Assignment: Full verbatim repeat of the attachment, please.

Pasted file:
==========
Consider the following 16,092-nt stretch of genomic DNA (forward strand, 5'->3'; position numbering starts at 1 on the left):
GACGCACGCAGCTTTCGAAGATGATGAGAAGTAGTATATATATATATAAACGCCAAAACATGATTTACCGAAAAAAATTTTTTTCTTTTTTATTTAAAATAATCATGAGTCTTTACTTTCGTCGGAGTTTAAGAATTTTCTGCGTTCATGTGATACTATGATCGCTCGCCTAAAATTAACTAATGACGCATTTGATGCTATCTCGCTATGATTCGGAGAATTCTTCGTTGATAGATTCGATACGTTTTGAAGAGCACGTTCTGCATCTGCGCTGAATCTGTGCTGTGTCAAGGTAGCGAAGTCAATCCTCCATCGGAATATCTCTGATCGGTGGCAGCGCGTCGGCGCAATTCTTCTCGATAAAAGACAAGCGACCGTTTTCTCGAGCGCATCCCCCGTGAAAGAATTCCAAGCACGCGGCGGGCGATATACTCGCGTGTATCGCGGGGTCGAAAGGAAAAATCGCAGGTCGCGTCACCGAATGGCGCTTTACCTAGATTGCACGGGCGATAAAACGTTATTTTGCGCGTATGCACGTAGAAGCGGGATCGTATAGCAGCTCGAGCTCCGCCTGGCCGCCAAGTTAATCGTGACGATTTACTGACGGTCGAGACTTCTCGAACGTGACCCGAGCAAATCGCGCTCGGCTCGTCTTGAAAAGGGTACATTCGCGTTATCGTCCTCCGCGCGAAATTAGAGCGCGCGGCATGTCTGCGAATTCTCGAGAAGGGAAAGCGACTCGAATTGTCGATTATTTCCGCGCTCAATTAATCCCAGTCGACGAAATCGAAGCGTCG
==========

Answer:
Consider the following 16,092-nt stretch of genomic DNA (forward strand, 5'->3'; position numbering starts at 1 on the left):
GACGCACGCAGCTTTCGAAGATGATGAGAAGTAGTATATATATATATAAACGCCAAAACATGATTTACCGAAAAAAATTTTTTTCTTTTTTATTTAAAATAATCATGAGTCTTTACTTTCGTCGGAGTTTAAGAATTTTCTGCGTTCATGTGATACTATGATCGCTCGCCTAAAATTAACTAATGACGCATTTGATGCTATCTCGCTATGATTCGGAGAATTCTTCGTTGATAGATTCGATACGTTTTGAAGAGCACGTTCTGCATCTGCGCTGAATCTGTGCTGTGTCAAGGTAGCGAAGTCAATCCTCCATCGGAATATCTCTGATCGGTGGCAGCGCGTCGGCGCAATTCTTCTCGATAAAAGACAAGCGACCGTTTTCTCGAGCGCATCCCCCGTGAAAGAATTCCAAGCACGCGGCGGGCGATATACTCGCGTGTATCGCGGGGTCGAAAGGAAAAATCGCAGGTCGCGTCACCGAATGGCGCTTTACCTAGATTGCACGGGCGATAAAACGTTATTTTGCGCGTATGCACGTAGAAGCGGGATCGTATAGCAGCTCGAGCTCCGCCTGGCCGCCAAGTTAATCGTGACGATTTACTGACGGTCGAGACTTCTCGAACGTGACCCGAGCAAATCGCGCTCGGCTCGTCTTGAAAAGGGTACATTCGCGTTATCGTCCTCCGCGCGAAATTAGAGCGCGCGGCATGTCTGCGAATTCTCGAGAAGGGAAAGCGACTCGAATTGTCGATTATTTCCGCGCTCAATTAATCCCAGTCGACGAAATCGAAGCGTCG